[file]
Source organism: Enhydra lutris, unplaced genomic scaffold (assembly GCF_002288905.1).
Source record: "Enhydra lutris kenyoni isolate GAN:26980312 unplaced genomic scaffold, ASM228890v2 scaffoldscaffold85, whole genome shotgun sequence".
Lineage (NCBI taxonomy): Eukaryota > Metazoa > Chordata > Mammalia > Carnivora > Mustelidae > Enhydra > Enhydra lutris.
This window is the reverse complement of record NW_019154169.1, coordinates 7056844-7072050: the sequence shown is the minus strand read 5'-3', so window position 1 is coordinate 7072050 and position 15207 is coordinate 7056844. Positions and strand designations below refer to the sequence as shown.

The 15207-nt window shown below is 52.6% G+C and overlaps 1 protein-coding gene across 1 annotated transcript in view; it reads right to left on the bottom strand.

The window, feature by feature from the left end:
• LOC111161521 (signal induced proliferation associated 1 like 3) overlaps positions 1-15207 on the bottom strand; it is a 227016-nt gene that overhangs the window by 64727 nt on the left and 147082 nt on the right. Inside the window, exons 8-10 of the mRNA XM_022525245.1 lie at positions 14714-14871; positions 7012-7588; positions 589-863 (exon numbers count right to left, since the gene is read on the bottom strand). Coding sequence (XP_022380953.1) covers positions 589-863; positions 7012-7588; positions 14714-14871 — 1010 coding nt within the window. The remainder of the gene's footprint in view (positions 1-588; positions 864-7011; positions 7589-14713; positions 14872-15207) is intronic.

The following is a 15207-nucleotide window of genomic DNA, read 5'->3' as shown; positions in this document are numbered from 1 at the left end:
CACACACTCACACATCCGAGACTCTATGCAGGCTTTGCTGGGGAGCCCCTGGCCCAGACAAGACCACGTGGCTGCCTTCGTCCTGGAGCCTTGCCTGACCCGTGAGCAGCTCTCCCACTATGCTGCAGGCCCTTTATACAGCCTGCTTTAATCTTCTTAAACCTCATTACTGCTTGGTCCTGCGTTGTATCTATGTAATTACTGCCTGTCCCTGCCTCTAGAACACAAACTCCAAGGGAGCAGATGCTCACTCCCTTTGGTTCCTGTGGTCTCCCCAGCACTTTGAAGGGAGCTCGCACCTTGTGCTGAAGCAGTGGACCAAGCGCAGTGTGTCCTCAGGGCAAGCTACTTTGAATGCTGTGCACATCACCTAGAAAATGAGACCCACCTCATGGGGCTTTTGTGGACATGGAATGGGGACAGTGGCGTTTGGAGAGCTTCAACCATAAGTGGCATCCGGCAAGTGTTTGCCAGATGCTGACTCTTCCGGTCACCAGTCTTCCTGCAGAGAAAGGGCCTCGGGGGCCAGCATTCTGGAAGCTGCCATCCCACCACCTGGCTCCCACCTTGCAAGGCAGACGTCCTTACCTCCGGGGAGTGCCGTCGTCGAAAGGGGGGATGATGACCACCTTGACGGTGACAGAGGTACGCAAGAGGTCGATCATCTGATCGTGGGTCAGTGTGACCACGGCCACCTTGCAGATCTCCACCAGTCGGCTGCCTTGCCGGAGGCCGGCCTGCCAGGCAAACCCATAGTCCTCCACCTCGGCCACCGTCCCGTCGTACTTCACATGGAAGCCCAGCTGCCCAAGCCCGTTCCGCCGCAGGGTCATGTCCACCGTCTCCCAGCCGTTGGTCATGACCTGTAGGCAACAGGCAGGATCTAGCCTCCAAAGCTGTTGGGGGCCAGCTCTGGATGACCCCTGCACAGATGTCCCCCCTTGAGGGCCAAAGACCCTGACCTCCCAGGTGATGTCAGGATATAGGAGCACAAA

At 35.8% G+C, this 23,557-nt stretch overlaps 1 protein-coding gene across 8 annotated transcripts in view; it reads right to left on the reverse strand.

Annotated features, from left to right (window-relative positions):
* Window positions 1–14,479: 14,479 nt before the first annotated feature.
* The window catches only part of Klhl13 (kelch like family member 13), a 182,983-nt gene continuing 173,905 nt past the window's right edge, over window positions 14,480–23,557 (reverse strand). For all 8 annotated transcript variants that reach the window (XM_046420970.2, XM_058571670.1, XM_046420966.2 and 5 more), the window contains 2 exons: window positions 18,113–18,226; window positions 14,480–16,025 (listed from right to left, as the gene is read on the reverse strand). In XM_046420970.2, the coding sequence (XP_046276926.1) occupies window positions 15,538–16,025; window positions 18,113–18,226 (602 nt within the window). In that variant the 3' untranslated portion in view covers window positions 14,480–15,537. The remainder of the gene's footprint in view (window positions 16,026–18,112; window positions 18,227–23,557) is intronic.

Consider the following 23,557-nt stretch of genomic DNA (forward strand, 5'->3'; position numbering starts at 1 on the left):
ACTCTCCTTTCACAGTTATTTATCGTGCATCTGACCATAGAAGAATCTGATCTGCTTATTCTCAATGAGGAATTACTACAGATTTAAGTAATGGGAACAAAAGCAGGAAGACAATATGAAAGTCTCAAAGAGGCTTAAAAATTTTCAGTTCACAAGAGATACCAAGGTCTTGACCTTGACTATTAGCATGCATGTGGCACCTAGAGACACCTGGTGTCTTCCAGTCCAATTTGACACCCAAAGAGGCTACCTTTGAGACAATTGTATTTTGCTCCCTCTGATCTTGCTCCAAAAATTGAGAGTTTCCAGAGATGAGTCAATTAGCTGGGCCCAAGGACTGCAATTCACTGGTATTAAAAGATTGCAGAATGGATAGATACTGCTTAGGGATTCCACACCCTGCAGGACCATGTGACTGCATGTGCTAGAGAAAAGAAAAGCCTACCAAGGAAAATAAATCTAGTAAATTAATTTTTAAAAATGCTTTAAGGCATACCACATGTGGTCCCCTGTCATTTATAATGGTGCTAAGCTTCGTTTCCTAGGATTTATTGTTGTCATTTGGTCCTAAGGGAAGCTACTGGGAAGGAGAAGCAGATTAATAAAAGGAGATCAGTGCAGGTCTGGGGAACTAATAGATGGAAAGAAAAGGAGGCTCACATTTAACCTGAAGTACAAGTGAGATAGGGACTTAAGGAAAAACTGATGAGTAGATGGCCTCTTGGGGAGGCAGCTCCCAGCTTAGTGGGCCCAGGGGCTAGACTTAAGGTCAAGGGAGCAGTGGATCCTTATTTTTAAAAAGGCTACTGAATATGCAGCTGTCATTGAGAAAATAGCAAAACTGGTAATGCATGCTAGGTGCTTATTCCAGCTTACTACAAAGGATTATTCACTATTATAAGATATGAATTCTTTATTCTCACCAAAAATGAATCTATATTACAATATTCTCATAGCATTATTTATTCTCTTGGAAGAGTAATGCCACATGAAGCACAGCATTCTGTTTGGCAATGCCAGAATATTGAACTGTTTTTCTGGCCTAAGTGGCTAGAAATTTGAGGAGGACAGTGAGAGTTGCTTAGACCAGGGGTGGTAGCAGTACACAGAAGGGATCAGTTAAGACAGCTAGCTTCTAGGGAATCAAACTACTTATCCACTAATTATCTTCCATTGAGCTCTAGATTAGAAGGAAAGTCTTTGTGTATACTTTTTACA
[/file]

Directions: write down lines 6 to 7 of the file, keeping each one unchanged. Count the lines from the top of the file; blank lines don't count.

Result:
The window, feature by feature from the left end:
• LOC111161521 (signal induced proliferation associated 1 like 3) overlaps positions 1-15207 on the bottom strand; it is a 227016-nt gene that overhangs the window by 64727 nt on the left and 147082 nt on the right. Inside the window, exons 8-10 of the mRNA XM_022525245.1 lie at positions 14714-14871; positions 7012-7588; positions 589-863 (exon numbers count right to left, since the gene is read on the bottom strand). Coding sequence (XP_022380953.1) covers positions 589-863; positions 7012-7588; positions 14714-14871 — 1010 coding nt within the window. The remainder of the gene's footprint in view (positions 1-588; positions 864-7011; positions 7589-14713; positions 14872-15207) is intronic.